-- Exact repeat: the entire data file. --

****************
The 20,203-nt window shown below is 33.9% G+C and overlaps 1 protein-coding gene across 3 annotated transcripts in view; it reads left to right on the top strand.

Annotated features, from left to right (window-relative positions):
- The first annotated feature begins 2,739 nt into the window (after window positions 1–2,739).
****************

The 20,203-nt window shown below is 33.9% G+C and overlaps 1 protein-coding gene across 3 annotated transcripts in view; it reads left to right on the top strand.

Annotated features, from left to right (window-relative positions):
- The first annotated feature begins 2,739 nt into the window (after window positions 1–2,739).